While we recruited the majority of these organizations via computer, building a coalition for what might turn out to be the most significant push for a long-awaited change wasn’t as easy as just pushing a button and hoping for a signature; it required active campaigning. We went to networking events, attended by business owners, climate scientists, politicians, and social activists, always with a petition in hand, urging congressional leaders like Representative Raja Krishnamoorthi and Representative Sean Casten to cosponsor the GND. We made constituents aware of their representatives’ lack of support of the GND at town hall meetings, growing more knowledgeable about the urgent need for a GND. We met with experts and coalitions working for the same goal, and as a united front, attended forums on climate change. Leaders like Tom Skilling and Dick Durbin were there, but their support was still omitted for the comprehensive Green New Deal resolution.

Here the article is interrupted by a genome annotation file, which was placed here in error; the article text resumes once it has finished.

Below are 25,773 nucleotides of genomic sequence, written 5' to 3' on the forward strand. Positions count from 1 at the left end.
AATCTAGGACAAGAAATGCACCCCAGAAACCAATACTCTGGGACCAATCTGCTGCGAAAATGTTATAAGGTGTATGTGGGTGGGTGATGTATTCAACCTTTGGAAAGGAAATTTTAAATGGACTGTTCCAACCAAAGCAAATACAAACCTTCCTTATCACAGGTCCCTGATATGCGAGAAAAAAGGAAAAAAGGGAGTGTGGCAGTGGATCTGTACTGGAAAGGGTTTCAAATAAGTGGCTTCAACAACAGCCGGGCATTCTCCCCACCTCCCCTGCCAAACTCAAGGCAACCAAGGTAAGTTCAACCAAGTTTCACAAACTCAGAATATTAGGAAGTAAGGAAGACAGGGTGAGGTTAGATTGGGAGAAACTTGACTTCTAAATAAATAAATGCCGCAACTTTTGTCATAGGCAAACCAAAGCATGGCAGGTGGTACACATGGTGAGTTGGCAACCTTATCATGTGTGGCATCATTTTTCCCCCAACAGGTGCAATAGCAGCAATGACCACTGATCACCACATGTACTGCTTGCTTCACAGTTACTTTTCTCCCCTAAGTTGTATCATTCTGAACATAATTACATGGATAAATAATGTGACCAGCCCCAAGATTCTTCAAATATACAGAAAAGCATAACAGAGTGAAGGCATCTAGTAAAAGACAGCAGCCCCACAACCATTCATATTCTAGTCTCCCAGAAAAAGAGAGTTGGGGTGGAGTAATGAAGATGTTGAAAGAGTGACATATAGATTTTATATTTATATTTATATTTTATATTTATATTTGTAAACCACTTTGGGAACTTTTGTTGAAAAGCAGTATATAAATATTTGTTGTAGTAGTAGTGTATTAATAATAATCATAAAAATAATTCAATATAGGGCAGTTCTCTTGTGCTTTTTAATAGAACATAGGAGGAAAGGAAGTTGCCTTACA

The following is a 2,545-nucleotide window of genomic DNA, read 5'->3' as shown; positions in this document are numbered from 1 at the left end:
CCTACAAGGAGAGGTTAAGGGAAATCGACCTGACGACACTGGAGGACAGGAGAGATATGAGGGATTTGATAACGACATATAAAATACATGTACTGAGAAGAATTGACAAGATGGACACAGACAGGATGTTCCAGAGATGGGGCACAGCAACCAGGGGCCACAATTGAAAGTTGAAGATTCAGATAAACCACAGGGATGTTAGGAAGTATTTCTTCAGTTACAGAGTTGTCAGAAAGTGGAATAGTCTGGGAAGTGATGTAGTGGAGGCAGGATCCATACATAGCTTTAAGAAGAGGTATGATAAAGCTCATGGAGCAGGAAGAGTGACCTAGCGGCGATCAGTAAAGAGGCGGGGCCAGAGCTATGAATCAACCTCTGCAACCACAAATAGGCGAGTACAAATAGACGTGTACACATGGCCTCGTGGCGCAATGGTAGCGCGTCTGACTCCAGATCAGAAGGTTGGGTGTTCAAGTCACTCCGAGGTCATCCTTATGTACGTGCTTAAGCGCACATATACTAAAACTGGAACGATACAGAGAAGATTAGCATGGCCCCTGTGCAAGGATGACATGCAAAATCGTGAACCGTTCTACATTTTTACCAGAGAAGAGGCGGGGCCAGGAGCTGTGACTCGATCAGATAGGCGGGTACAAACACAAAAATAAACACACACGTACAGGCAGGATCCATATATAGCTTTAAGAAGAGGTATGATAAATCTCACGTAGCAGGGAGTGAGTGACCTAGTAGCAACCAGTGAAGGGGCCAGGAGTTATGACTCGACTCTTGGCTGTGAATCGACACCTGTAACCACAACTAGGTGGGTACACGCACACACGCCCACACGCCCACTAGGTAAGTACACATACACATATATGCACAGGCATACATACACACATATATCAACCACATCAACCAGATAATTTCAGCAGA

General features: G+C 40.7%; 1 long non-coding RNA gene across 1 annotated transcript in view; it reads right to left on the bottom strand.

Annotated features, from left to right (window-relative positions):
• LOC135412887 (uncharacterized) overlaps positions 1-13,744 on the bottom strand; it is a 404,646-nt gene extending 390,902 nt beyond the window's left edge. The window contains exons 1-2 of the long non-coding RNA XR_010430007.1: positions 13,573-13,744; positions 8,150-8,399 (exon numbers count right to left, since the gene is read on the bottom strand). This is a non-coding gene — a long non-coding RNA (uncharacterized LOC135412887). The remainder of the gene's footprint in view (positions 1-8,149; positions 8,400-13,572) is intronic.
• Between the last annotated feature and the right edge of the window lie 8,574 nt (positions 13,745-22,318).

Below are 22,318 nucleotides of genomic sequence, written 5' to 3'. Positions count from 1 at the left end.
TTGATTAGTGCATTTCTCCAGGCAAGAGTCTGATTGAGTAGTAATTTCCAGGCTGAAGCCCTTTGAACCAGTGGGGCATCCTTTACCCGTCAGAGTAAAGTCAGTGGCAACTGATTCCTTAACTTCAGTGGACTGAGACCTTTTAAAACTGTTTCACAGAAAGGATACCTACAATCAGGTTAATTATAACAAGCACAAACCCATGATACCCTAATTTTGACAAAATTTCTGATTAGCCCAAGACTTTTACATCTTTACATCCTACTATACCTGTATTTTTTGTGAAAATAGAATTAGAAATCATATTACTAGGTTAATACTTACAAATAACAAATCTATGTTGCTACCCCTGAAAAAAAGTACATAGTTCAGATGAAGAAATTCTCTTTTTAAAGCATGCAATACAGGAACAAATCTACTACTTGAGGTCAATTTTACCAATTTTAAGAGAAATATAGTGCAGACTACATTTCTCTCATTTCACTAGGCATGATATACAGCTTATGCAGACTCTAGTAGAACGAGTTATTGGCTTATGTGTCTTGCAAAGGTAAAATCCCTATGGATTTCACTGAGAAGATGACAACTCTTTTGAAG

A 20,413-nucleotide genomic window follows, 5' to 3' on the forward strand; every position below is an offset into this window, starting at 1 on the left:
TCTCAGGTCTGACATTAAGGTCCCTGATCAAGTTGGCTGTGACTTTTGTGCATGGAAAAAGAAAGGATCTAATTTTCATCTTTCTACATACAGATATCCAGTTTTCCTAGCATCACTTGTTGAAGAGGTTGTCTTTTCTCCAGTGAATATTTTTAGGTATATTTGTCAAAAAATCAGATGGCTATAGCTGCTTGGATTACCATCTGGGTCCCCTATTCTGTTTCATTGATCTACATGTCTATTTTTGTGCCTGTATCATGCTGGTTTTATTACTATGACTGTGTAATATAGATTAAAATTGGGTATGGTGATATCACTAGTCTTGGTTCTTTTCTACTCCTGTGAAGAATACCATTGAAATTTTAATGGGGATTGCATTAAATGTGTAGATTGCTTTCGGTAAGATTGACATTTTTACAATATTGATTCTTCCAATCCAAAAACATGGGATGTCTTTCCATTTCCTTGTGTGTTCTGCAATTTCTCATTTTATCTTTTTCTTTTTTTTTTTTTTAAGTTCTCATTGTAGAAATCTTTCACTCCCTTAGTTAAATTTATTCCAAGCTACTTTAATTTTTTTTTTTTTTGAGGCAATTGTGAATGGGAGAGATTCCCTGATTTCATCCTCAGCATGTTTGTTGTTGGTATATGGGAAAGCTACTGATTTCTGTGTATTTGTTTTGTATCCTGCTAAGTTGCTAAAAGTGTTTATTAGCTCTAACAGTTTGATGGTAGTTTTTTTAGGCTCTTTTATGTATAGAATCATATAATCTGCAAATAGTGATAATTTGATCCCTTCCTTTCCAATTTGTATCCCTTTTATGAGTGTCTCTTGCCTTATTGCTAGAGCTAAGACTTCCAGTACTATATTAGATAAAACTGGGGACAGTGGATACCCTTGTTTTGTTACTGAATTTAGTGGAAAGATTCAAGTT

I would say that the most exciting event was a forum for Economic Development held in a local pizzeria. Aside from eating amazing Italian food, I was excited to get Cook County Board President Toni Preckwinkle and Cook County Commissioner for District 12 Bridget Degnen’s signatures in support of the Green New Deal!